One Day In Aughrim, Galway

“He had this green growth on his langer and so he went to the doctor. The doctor asked him if he’d been out somewhere foreign and he said he’d been to Mongolia and so the doctor said, ‘ah, you have the Green Mongolian Veneral Disease then, you might have to have it amputated’. So, he goes to a Chinese specialist and asks him, ‘Will I have to have it amputated?’ and the Chinese lad says, ‘no,’ to which he breathes a sigh of relief. And then the Chinese doctor continues, ’It will fall off all by itself.’” Continue reading “One Day In Aughrim, Galway”

One Day In Bray

Sitting down on the train to go to Bray (all pics here) I get a bad smell, really bad, and it’s wafting off of my jeans. It’s a smell that reminds me of a teacher I had in school years ago. The man smelled so bad I used to sit right at the back of the class and his stink would still offend my nostrils. Continue reading “One Day In Bray”

One Day In Clifden

Standing Stones, Clifden. These are thought to date back thousands of years to the Bronze Age and may have been where druids made human sacrifices

Arriving in Clifden with a sleepy head at 11.30, the first thing I go in search of is a cup of coffee. Entering a bakery in Market Street to acquire same I am served by a pleasant young black woman and when she speaks she has as Galway an accent as anybody could ever hear. I don’t know why this surprises me, but it does, and is a sort of wow moment which makes me smile a bit.

“Where’s the loo?” I ask.

“You mean the toilet?” she replies, to which I nod. These days I feel I am increasingly speaking a different language to the youth of today.

Continue reading “One Day In Clifden”

An Attack On Irish Farmers Is Also An Attack On Irish People’s Health And The Environment

Michael Healy Rae speaking in front of the farmers yesterday at their protest in Dublin where farmers gathered to protest at the hypocrisy of the Mercosur deal which comes at a time when environmental concerns are supposedly at the forefront of government policy. Continue reading “An Attack On Irish Farmers Is Also An Attack On Irish People’s Health And The Environment”

24 Hours On The Run In Belfast At Energia 24

I wasn’t properly trained to run for twenty-four hours but I did a beef-fueled 52.5 mile training run in early May after not training for four months. 52.5 miles was the longest run by 12 miles I’d ever done at that point and it took me 9.5 hours.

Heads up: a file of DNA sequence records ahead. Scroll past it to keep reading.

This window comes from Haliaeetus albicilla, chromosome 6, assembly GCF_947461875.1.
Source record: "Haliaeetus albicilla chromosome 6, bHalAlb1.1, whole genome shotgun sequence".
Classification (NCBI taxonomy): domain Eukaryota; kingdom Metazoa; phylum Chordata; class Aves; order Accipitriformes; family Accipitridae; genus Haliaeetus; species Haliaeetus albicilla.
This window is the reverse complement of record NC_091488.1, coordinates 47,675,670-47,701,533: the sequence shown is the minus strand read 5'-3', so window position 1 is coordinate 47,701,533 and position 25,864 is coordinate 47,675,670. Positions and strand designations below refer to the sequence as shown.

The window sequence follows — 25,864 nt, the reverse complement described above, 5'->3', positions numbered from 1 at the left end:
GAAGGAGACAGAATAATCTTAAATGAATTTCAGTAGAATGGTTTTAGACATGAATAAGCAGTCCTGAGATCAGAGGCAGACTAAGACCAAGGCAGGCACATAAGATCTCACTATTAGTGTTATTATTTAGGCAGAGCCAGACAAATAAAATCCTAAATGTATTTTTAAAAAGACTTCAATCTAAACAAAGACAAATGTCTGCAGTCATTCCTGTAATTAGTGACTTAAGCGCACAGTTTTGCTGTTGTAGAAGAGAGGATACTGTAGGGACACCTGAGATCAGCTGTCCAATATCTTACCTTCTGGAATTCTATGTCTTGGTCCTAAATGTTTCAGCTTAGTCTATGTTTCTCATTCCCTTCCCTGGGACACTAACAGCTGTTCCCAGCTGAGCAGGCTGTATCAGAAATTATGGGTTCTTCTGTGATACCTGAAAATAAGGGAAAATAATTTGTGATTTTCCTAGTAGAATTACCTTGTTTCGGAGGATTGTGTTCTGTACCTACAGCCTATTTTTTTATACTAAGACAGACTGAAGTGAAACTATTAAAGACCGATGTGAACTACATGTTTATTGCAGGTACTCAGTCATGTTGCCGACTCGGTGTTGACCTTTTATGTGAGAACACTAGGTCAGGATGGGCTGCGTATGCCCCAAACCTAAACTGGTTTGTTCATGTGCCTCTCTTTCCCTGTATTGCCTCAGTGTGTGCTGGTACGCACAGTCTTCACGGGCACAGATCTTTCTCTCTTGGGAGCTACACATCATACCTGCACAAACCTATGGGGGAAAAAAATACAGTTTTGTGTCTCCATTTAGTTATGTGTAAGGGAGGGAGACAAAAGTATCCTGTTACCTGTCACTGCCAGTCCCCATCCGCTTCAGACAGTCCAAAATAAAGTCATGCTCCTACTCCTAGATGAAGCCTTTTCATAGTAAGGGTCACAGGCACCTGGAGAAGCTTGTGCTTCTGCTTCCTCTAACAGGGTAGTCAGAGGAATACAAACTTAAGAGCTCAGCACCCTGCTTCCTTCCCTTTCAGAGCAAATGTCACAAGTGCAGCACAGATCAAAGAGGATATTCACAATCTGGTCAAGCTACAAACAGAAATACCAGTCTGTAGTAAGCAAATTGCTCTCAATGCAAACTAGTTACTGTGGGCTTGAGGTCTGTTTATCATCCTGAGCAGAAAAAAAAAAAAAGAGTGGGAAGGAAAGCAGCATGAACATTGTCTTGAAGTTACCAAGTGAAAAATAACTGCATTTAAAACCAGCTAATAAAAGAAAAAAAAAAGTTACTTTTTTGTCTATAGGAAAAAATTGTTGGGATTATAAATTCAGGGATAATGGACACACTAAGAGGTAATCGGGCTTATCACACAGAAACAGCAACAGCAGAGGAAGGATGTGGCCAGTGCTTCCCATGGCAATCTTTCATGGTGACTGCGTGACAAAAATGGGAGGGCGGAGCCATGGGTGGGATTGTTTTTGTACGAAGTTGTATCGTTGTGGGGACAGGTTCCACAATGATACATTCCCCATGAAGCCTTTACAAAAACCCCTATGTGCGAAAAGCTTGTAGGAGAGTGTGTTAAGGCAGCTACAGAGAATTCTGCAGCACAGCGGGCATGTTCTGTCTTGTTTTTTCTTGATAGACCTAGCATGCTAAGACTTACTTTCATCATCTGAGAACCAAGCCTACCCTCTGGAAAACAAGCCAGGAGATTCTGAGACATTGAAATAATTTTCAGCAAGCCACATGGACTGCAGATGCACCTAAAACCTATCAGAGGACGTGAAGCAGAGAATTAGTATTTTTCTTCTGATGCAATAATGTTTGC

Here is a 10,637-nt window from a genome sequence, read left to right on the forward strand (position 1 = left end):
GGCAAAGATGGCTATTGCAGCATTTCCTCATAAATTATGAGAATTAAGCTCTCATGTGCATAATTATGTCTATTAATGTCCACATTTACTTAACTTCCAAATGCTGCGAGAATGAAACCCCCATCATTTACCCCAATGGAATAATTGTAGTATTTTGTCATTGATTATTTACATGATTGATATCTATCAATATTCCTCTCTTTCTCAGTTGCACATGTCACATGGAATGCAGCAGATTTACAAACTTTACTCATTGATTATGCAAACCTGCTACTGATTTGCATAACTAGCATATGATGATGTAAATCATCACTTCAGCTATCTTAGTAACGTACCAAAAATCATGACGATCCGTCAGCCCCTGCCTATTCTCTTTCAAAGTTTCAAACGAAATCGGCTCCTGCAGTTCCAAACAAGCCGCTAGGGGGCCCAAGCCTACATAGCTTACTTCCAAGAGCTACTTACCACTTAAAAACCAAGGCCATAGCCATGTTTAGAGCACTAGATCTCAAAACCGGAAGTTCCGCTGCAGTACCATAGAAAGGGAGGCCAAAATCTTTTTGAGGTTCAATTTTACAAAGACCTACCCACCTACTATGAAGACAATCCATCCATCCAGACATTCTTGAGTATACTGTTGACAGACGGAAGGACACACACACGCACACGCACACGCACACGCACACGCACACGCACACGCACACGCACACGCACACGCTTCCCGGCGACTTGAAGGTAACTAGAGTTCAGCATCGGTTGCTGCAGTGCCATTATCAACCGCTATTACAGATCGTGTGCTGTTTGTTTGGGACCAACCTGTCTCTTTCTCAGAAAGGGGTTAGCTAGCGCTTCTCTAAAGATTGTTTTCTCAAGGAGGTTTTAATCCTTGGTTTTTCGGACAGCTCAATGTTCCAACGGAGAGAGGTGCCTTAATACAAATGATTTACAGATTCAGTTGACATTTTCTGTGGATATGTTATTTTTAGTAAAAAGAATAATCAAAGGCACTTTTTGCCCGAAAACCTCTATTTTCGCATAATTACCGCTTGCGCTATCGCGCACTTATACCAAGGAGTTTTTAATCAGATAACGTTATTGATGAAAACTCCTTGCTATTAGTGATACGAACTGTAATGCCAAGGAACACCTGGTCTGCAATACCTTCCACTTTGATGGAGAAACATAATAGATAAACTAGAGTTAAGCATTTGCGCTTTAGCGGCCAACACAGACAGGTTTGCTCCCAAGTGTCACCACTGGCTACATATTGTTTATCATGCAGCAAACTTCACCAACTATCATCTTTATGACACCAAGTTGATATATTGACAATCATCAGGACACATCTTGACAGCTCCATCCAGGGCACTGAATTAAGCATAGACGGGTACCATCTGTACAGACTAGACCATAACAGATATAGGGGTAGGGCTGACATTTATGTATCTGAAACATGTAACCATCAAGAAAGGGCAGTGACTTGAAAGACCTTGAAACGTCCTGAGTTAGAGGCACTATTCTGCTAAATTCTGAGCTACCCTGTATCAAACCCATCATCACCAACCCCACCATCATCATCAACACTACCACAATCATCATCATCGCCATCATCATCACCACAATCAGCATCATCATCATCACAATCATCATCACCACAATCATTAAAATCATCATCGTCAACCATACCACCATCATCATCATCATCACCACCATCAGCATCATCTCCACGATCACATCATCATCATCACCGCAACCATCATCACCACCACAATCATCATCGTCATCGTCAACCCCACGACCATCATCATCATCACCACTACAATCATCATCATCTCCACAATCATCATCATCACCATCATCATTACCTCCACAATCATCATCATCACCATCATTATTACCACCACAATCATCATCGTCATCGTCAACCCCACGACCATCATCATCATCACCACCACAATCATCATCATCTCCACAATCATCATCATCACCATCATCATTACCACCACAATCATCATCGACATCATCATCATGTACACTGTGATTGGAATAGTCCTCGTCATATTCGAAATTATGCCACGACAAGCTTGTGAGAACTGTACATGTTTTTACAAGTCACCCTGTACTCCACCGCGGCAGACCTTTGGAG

While I realise my choice of fuel sounds weird, last year I did a dietary experiment where I ate nothing but beef for a month. 20 years of chronic and worsening skin inflammation went away within that month. At this point I’m ten months without needing steroid creams which is quite something since I previously couldn’t go a week. Additionally, I experienced a dramatic reduction in chronic, and worsening, IBS and extreme fatigue. My weight reduced to what it was when I was in secondary school and my exercise recovery increased dramatically. Was it all fun? Hell no. I experienced insomnia, breathlessness, dry skin, and tightness in the chest, but I had felt all these symptoms before – every time I gave up smoking cigarettes. Can I afford to eat beef all the time? Hell no, I can’t, and don’t, and after my one month experiment I opted for a more ketogenic dietary approach, which seems to suit me better in any case. Is it healthy long term? I don’t know, so I don’t recommend anybody tries it; but one thing I am sure of is, from a subjective standpoint, is that carbohydrates can be detrimental to good health in many ways. Continue reading “24 Hours On The Run In Belfast At Energia 24”

One Day In Belfast

Cave Hill at Sunset

Foreword

“YOU ENGLISH BASTARD!” was something I was called regularly as a child by the children in the neighbourhood in Galway. Strangely though, it didn’t actually bother me all that much. In truth, I’ve been called worse things in my life. The most recent thing I get called is “The Mad Cow” which is kind of funny and I guess I left myself open for that one. (Photos on Facebook here: #1, #2) Continue reading “One Day In Belfast”